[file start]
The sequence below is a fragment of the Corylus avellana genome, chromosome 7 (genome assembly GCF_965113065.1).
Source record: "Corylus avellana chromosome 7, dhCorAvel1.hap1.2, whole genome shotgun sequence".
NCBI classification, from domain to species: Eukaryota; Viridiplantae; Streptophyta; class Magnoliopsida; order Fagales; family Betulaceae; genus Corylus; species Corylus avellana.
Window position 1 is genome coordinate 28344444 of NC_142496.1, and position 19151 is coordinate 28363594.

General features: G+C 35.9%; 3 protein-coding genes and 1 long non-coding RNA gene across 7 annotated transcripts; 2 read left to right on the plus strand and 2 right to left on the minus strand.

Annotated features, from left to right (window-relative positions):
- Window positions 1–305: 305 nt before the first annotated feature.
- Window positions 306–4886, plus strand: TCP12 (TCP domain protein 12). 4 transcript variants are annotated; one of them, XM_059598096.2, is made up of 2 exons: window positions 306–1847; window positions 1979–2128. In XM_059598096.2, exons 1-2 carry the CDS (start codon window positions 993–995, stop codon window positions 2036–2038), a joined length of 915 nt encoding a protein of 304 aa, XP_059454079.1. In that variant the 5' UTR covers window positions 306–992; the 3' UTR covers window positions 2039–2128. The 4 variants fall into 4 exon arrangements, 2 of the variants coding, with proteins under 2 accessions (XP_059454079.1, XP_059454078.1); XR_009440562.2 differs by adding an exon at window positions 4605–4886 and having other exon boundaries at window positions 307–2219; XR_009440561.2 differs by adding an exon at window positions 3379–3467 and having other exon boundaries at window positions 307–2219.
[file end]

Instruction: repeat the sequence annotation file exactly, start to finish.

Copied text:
The sequence below is a fragment of the Corylus avellana genome, chromosome 7 (genome assembly GCF_965113065.1).
Source record: "Corylus avellana chromosome 7, dhCorAvel1.hap1.2, whole genome shotgun sequence".
NCBI classification, from domain to species: Eukaryota; Viridiplantae; Streptophyta; class Magnoliopsida; order Fagales; family Betulaceae; genus Corylus; species Corylus avellana.
Window position 1 is genome coordinate 28344444 of NC_142496.1, and position 19151 is coordinate 28363594.

General features: G+C 35.9%; 3 protein-coding genes and 1 long non-coding RNA gene across 7 annotated transcripts; 2 read left to right on the plus strand and 2 right to left on the minus strand.

Annotated features, from left to right (window-relative positions):
- Window positions 1–305: 305 nt before the first annotated feature.
- Window positions 306–4886, plus strand: TCP12 (TCP domain protein 12). 4 transcript variants are annotated; one of them, XM_059598096.2, is made up of 2 exons: window positions 306–1847; window positions 1979–2128. In XM_059598096.2, exons 1-2 carry the CDS (start codon window positions 993–995, stop codon window positions 2036–2038), a joined length of 915 nt encoding a protein of 304 aa, XP_059454079.1. In that variant the 5' UTR covers window positions 306–992; the 3' UTR covers window positions 2039–2128. The 4 variants fall into 4 exon arrangements, 2 of the variants coding, with proteins under 2 accessions (XP_059454079.1, XP_059454078.1); XR_009440562.2 differs by adding an exon at window positions 4605–4886 and having other exon boundaries at window positions 307–2219; XR_009440561.2 differs by adding an exon at window positions 3379–3467 and having other exon boundaries at window positions 307–2219.